“You know what she said to me, Margaret, dear? It was one of her grandmother’s sayings: ‘If blackbird fly with pigeon he will get shoot.’”
“What on earth does that mean?” Margaret said.
“It means you are judged by the company you keep. But to answer your original question, no, I am not in love with her, Margaret, dear. She’s a friend.”
“Yet you spend a considerable amount of time with her.”
“I wouldn’t say so,” Christian said. “We spend most of our time together in the library. It’s not as if we talk and chat and make merry. Not with Mr Keene’s beady eye and incredibly sensitive ears.”
Margaret shuffled in her seat.
“You have no idea what people are saying, do you?”
“My dear Margaret, do I detect a certain amount of jealousy oozing from those lips of yours?”
Christian fancied Margaret was looking for a husband in him, but she was fishing from the wrong pond. Her father might be a moneyed politician, and she might come from a family that could trace its ancestry back to the Magna Carta, but, though he liked the girl, he did not feel that way about her.
“I’m not at all jealous,” she countered. “It’s just that I find your friendship odd. Whatever do you have in common?”
“Odd? And yet you do not find my long friendship with George odd. I wonder why that is?”
“I didn’t mean . . .”
“I know exactly what you meant,” he said. “I am hugely disappointed by your lack of tolerance.”
“You misunderstand me, Christian,” Margaret said. “It seems an unlikely friendship, is all I’m pointing out. You’ll give that poor girl a bad name.”
Strange how quickly Margaret changed her tune.
“I don’t think she cares one jot what people say,” Christian said. “Now, do leave me alone, Margaret. My head feels as heavy as the Rock of Gibraltar, and I’m in no mood for a scene.”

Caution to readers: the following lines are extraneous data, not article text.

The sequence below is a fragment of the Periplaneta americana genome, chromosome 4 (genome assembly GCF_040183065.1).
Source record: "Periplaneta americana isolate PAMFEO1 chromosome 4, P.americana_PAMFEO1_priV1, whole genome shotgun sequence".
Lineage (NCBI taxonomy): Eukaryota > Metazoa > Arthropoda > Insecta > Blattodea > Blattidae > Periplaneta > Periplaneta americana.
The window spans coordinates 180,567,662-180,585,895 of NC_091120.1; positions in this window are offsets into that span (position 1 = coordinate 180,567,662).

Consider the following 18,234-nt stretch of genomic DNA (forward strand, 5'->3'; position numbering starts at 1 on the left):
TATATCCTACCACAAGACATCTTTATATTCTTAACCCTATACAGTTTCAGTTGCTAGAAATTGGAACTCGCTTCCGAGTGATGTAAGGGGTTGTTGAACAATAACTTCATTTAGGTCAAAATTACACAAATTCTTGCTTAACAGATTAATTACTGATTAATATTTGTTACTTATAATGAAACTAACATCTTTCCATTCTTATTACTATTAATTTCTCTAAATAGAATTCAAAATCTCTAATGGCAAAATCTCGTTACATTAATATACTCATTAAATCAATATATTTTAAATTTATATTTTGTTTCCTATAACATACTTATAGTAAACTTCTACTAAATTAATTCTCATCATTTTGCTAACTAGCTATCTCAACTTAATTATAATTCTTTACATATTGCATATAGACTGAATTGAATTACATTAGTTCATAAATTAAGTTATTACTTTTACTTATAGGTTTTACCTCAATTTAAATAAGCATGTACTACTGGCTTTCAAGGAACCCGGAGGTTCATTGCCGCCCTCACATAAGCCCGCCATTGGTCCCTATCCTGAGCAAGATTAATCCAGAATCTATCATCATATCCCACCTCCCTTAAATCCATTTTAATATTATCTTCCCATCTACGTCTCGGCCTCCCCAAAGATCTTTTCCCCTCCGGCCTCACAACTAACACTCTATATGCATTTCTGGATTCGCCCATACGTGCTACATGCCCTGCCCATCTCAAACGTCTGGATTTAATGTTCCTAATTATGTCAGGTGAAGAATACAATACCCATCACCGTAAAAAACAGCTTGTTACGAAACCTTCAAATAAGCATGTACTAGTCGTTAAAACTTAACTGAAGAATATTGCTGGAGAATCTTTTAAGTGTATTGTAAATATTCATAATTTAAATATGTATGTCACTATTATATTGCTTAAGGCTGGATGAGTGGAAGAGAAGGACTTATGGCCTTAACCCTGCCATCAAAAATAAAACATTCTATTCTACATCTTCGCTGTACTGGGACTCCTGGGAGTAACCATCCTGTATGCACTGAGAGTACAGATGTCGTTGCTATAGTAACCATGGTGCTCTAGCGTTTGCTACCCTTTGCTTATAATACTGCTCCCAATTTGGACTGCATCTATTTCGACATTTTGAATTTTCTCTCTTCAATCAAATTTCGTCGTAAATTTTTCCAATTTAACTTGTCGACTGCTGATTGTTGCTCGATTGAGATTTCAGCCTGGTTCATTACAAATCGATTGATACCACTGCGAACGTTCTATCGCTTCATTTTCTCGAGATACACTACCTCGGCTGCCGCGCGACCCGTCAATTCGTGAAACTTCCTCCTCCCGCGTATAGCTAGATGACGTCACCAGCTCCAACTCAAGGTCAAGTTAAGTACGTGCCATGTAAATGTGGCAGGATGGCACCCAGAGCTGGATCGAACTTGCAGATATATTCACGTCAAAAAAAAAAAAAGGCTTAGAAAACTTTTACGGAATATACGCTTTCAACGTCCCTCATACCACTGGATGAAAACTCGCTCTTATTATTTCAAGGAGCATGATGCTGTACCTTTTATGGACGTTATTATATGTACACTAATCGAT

Margaret stood up abruptly.
“People are already laughing at how smitten you are with her.”
“Let them laugh,” he said flamboyantly.
When Margaret finally departed, George, whom Christian considered was more like the brother he never had, walked over from the far end of the room. He sat on the chair Margaret had vacated. The argument had sobered Christian up somewhat.
George Lawrence was Anglo-Indian. He was also an athlete, taller than Christian, with a physique more defined. He was dark haired and had eyes the colour of dark honey.
He and Christian had both attended Eton. They went around together and had done so since they were fifteen years old. George’s father was high up in the East India Company and spent most of his time abroad.
George confessed to having seen his father only a few times in his life, which he claimed was to his advantage since all minor sins went unchecked.
“What did you say to annoy Margaret?” George asked now.
“She’s convinced herself I am in love with Elswita.”
“She’s jealous,” George said.
Christian sat up straight. The room turned on its side, then settled.
“I wonder if, for Elswita’s sake, I should reduce the amount of time I spend with her,” Christian said.
“Do not even consider letting people pressure you into changing who you are,” George replied firmly. “Elswita is your friend. I happen to like the girl, too.” He laughed. “She has a way of keeping you on the straight and narrow. And that’s something I’ve never been able to do.”
“That’s because you’re just as bad as me.”